The number of official countries in the world currently sits at 206, with the latest to join the party being Kosovo in 2008 and South Sudan in 2011. That doesn’t include the strange, tiny countries (Population: 1) that some people set up in their backyards, complete with Monopoly money currency and a flag knitted from their mother’s old quilt.
For the misanthropes among us, Asinara Island sounds like a dream destination: a remote island just off the coast of Sardinia, crystal clear water, and, according to a quick Google search of the Italian census, a population of one solitary person.
When the quake struck Nepal on 25 April this year, we reached out to our travellers for help. Our target was $40,000. A pretty serious amount of money, but within 6 hours we were well past it. After a few weeks we were sitting at $300,000, with another $100,000 chipped in from Intrepid itself.
Menhir, wild boar, magic potion, Unhygenix, Dogmatix. Sound familiar? Probably because you speak the language of the Gauls and of those mustachioed Roman fighters, Asterix and Obelix.
Travelling along the Trans-Mongolian railway was never a dream of mine. But then I stopped and thought about the enormity of it all for a minute.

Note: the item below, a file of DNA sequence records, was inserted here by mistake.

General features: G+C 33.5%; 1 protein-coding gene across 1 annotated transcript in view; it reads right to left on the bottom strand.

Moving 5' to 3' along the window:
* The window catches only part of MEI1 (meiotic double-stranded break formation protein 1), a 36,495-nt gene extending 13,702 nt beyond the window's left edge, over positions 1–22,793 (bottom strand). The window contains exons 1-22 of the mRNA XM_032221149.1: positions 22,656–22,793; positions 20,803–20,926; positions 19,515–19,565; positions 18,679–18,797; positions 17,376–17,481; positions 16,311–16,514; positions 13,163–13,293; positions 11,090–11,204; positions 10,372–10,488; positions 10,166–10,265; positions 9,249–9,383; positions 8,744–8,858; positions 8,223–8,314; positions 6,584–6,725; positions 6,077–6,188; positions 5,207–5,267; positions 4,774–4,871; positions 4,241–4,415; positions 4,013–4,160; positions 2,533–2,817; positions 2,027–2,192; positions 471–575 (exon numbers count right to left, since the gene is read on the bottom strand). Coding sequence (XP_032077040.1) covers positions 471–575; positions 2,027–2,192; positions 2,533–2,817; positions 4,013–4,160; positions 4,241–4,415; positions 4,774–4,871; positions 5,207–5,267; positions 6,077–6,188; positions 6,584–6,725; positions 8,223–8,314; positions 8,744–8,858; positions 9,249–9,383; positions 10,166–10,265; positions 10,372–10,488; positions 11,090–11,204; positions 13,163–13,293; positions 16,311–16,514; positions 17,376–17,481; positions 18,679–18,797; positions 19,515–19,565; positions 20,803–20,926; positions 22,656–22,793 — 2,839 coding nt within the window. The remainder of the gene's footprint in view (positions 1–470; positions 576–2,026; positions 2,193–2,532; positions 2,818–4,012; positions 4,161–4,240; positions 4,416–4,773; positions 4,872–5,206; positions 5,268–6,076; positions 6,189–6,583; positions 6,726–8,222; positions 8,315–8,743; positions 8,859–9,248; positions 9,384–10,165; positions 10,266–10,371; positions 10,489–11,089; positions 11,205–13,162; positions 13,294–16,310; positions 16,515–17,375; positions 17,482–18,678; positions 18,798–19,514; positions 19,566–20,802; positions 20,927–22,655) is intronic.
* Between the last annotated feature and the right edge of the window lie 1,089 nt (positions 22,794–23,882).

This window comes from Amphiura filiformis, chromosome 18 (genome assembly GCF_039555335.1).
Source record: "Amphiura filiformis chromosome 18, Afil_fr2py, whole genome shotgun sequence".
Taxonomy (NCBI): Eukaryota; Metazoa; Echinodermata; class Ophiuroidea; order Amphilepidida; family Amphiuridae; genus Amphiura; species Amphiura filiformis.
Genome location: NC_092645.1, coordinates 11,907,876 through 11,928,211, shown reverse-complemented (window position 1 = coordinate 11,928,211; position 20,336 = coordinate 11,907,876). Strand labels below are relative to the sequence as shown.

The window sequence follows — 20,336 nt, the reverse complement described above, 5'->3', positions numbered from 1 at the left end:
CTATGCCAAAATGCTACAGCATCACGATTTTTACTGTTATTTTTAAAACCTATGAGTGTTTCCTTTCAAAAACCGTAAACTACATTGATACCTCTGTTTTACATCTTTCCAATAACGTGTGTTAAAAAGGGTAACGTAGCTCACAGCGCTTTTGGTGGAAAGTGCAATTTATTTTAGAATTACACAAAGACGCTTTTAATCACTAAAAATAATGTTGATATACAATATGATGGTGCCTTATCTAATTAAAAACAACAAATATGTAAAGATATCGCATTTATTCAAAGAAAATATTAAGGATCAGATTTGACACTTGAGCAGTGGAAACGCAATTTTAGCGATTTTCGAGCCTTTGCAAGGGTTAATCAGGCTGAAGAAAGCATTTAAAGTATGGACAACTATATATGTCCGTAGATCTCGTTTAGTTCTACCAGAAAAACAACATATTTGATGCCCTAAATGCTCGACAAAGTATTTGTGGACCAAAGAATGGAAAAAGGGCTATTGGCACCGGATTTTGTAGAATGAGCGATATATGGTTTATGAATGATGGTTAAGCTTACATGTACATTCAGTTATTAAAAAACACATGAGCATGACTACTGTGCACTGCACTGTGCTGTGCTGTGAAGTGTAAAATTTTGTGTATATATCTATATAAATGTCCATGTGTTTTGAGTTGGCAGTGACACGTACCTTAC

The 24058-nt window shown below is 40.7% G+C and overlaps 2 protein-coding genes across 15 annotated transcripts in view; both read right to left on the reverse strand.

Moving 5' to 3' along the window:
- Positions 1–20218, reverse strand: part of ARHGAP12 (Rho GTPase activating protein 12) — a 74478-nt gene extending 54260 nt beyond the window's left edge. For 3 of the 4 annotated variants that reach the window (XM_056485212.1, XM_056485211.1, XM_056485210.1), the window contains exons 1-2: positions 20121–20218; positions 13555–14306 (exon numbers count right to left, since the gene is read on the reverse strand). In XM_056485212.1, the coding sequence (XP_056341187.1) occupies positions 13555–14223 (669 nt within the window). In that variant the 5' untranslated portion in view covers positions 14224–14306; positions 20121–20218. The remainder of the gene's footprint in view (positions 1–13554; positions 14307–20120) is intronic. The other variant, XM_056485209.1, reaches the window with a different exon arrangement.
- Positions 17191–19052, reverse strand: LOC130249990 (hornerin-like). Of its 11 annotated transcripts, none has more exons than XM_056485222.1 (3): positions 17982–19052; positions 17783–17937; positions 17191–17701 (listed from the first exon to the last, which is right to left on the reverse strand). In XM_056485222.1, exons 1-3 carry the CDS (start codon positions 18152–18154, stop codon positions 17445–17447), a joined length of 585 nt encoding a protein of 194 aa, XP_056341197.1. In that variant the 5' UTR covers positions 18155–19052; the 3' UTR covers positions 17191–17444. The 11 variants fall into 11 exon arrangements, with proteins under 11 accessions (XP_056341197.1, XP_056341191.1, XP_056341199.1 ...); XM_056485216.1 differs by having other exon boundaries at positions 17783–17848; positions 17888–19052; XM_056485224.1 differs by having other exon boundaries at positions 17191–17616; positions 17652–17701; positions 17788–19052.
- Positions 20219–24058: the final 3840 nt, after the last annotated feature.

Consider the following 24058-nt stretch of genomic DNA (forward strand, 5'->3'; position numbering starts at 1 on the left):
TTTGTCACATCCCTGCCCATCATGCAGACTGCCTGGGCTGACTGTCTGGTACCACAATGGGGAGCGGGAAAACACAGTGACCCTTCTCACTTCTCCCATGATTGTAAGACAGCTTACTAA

Going deeper underground: subway stations that will make you think “wow that’s a really cool subway station!”
Taking the subway’s not usually a memorable experience, unless it’s for the wrong reasons: The dawning horror that you’ve taken the wrong train and getting to the airport in time is now a beautiful distant dream. The realisation that unless you’re a high-level cryptographer you’re not going to decipher the labyrinthine map and find your destination. The unforgettable experience of being smushed up against someone’s armpit in an oven-like carriage; someone who sees showering as a suggestion rather than a necessity.
On 25 April 2015, Tony Hill was mid-way through an Intrepid Nepal trip – some 2000ft above Namche Bazaar – when the earthquake struck. All of a sudden Tony, who by his own admission is “not particularly well-travelled” and his companions found themselves deep inside a disaster zone.
In the western world, we grow up with a few pearls of apron-string wisdom that get passed down through the generations. A friend in need is a friend in deed. One swallow doesn’t make a summer. Don’t run with scissors you’ll have someone’s eye out, seriously put them down now. That sort of thing.
When you’re a kid, everything is an adventure. A pavement is a runway; your arms the wings of a Boeing-747; your mouth and lips the noisey, spluttering engine. You can make magnificent medieval castles out of sheets and you can fight off any danger with your fabled Blade of Mercy (so long as mum’s not using it to mash potatoes).